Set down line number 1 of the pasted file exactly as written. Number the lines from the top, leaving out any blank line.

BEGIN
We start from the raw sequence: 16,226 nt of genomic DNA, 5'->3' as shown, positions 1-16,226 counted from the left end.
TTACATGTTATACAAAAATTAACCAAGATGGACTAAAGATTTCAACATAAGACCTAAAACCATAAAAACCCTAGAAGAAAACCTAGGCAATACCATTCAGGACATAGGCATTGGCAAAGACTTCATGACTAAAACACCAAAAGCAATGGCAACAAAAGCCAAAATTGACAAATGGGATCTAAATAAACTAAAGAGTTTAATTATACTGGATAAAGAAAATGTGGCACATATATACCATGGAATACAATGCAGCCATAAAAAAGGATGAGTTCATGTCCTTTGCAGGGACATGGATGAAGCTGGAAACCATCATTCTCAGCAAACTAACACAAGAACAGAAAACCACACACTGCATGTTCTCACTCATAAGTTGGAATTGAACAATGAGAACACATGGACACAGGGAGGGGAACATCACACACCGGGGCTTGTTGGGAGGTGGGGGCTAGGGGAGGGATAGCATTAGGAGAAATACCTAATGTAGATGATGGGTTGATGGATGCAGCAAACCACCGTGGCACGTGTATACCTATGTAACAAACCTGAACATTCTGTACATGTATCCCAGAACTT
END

We start from the raw sequence: 16,226 nt of genomic DNA, 5'->3' as shown, positions 1-16,226 counted from the left end.